When we left Trinidad in the morning, we saw smoke filled the valley near Spanish Peaks. Aside from the wildfire north of Durango which broke out at the beginning of June, there might be more wildfire. I was expecting to see pronghorns by I-25 as we approaching Walsenburg. And to my delight, we saw a big herd of pronghorn in the same area again! It reached 105°F at Pueblo. It was hot! Traffic was heavy going through Colorado Springs. We stopped at Bass Pro Shop and took a break. Traffic was even worse near Denver. We finally arrived at Bear Creek Lake Campground in Morrison at about 3:30 p.m. To our relief, temperatures of the refrigerator and freezer seemed to hold along the way. The hot temperature and crowded refrigerator might have caused the problem.
A magpie stayed on the picnic table of the campsite greeting us. There were lots of magpies flying around. The front range of the Rocky Mountains didn’t look as majestic as they were from distance. We had electric hookup so we turned on the air conditioning to cool off. Weather report said that Denver reached 105°F which matched the record high temperature of the same period. Thankfully we only stayed in the Denver area for one night. When we left Denver driving north along I-25, it was hazy and the Rocky Mountains were hardly visible. It might be the smoke from wildfires that enveloped the mountains. Colorado has interesting topography. The western half of the state is mountains, and the eastern half is flat plains.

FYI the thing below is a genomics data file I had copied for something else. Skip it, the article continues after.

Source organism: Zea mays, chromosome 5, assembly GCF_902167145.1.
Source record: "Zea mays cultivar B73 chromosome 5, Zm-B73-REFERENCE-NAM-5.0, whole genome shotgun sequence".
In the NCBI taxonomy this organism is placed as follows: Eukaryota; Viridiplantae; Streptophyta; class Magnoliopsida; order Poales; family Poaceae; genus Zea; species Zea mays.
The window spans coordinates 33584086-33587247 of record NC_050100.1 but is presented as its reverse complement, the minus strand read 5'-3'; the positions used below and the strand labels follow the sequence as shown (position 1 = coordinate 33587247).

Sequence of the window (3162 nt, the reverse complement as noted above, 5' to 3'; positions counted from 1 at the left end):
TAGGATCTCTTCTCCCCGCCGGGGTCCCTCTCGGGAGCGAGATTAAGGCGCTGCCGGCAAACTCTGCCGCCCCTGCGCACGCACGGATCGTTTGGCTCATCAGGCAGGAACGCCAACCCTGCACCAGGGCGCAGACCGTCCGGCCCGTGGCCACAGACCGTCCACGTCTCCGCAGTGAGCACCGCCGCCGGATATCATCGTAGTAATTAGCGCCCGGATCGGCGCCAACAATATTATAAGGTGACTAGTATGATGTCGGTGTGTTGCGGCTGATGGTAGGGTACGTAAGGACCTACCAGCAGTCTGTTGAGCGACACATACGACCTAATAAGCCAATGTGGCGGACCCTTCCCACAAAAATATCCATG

We passed Loveland and Fort Collins, and entered Wyoming. The image of roaming buffalo and Yellowstone National Park came to my mind immediately. Rolling grassland expanded on both sides of the highway. Herds of cattle scattered around the lush grassland. They might be happy living here. I didn’t even recall seeing the capital of Wyoming – Cheyenne, although it is close to the state line of Colorado by I-25. There are a few small towns along the highway. We stopped at Chugwater for lunch. Its population is only over 200. The rest area has a dump station. That is convenient for RV travelers. After more than four hours driving, we finally arrived at Guernsey State Park.
A busy railway carrying cargo trains loaded with coal is very close to the campground. Our campsite is only 50 yards away from the track. Sitting in the trailer, I could see trains passing by from the window. It seemed that this part of the railway was the place where the cargo trains come to stop. “A choke point.” As Stephen put it. A cargo train would stop here for a long time. After another cargo train from the opposite direction drove by, the waiting train then resumed its journey. It was cooler here and the temperature was 88°F in the afternoon. A few shower passed by and it became cloudy and breezy. The sun peaked out from behind the clouds and it became hot again. We walked to the lake after dinner. It was windy on the lake and waves crashed to the beach. Big thunder clouds rolled in at dusk. Part of dark clouds on the west were illuminated by the sun and shone as bright white. The setting sun dabbed colors on the underparts of the huge thunder clouds on the southern sky. The size and the texture of the thunder clouds were extraordinary. Right above us, white clouds and dark clouds were moving towards each other. The ever changing clouds are fascinating.
P.S. Now I checked the Internet, the Denver Post reported that Colorado is among the leading states for current wildfires ( denverpost.com). No wonder big signs of fireworks ban were everywhere in Fort Collins. The interactive map of wildfires shows current wildfires nationwide.